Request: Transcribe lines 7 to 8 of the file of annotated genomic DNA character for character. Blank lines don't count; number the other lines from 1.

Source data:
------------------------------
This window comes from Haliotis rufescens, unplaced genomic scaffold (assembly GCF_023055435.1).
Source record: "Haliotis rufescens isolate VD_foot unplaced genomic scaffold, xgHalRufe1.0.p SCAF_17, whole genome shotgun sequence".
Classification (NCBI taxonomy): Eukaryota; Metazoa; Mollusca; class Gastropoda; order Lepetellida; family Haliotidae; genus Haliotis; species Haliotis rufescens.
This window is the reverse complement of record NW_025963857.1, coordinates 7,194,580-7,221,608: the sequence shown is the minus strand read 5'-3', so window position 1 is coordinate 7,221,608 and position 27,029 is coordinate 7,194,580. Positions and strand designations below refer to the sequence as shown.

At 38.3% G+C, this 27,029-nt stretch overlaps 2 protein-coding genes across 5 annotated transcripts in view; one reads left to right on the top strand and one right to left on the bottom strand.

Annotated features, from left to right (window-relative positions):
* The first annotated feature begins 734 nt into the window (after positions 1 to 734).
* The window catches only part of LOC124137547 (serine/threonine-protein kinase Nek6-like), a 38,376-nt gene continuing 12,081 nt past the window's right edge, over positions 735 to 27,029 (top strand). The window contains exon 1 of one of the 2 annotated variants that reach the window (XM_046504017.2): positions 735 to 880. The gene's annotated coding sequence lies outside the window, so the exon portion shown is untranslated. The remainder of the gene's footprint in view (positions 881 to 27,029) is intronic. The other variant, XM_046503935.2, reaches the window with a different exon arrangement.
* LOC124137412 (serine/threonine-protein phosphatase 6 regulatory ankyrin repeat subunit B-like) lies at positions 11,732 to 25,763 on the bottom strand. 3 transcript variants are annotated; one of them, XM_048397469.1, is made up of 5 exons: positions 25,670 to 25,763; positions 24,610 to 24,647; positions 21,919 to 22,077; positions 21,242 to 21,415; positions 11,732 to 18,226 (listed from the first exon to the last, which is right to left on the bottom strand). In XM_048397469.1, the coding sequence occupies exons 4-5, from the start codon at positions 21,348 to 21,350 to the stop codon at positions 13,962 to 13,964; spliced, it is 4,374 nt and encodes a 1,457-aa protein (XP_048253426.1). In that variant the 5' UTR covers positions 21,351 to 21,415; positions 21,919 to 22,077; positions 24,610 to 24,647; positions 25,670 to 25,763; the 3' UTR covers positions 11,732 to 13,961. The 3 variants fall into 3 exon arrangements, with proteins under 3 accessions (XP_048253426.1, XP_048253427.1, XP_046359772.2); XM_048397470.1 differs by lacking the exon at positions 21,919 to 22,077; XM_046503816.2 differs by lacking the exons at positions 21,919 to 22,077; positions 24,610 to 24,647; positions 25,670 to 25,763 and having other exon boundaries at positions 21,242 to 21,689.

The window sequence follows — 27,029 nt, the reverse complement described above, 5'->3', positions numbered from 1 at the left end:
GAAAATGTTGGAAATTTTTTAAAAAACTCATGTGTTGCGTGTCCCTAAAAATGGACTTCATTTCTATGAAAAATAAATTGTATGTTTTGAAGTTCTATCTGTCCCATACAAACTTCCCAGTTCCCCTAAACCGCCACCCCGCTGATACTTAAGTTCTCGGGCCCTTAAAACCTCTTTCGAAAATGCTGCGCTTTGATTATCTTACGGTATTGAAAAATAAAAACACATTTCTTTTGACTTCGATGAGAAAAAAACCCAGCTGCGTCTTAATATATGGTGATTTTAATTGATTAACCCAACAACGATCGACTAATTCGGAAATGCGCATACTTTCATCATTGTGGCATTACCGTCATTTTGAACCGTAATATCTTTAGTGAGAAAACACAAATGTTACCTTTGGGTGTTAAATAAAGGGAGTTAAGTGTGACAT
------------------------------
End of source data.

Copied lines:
* The first annotated feature begins 734 nt into the window (after positions 1 to 734).
* The window catches only part of LOC124137547 (serine/threonine-protein kinase Nek6-like), a 38,376-nt gene continuing 12,081 nt past the window's right edge, over positions 735 to 27,029 (top strand). The window contains exon 1 of one of the 2 annotated variants that reach the window (XM_046504017.2): positions 735 to 880. The gene's annotated coding sequence lies outside the window, so the exon portion shown is untranslated. The remainder of the gene's footprint in view (positions 881 to 27,029) is intronic. The other variant, XM_046503935.2, reaches the window with a different exon arrangement.